Though they lived and worked nearly two thousand miles apart, Yenny Hsu, who lived and worked in Los Angeles, and Patricia Reilling, an art gallery owner and interior designer from Louisville, Kentucky have more in common than even they realized. Shortly after they were diagnosed with breast cancer, each of the women learned that her health insurance had been canceled. The health insurance carriers for both women were subsidiaries of Wellpoint, the largest health insurance provider in the nation, and thanks to a computer algorithm used by Wellpoint that automatically targeted them and every other policyholder recently diagnosed with breast cancer, both women’s policies were cancelled.
Prior to being diagnosed with breast cancer, both women paid their premiums on time, and neither had any problems with their insurance providers. When they first became aware their policies had been cancelled, they believed their policies had been canceled by mistake. However, the cancellation of their policies was no mistake; the computer algorithm that targeted them and every other policyholder recently diagnosed with breast cancer triggered an immediate fraud investigation, as the company searched for some pretext to drop their policies, according to government regulators and investigators. Once the women were identified, the insurer then canceled their policies based on either erroneous or flimsy information.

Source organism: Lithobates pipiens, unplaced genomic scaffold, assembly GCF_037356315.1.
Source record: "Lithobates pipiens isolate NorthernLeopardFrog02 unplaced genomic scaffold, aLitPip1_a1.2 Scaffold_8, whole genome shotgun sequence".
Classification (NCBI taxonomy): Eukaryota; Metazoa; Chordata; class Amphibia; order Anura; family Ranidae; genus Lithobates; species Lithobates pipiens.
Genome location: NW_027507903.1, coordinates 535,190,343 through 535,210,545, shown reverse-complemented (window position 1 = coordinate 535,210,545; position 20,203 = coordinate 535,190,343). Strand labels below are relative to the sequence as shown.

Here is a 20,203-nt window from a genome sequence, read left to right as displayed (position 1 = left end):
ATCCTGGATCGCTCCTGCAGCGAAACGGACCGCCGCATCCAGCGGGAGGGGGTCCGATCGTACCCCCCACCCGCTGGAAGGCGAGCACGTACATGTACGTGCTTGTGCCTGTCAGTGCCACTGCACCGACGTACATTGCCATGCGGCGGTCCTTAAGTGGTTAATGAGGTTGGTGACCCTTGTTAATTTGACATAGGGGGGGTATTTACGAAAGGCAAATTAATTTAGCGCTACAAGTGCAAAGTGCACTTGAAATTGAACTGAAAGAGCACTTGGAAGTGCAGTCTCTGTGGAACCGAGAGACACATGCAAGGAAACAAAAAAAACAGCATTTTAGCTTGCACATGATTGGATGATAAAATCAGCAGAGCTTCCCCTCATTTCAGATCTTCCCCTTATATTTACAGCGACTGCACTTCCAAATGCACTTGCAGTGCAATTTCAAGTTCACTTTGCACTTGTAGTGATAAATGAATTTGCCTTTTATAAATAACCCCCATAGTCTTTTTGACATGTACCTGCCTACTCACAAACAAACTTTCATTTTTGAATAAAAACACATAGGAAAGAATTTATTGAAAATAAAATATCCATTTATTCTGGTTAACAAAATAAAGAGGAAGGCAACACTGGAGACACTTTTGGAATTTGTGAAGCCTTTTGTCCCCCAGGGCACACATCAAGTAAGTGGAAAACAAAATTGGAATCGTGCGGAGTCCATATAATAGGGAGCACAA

The practice of rescission is pretty awful, as I’ve noted before, but cancelling the policies of women diagnosed with breast cancer is absolutely unconscionable, especially for a company like Wellpoint, whose president and chief executive officer happens to be a woman, Angela Braly.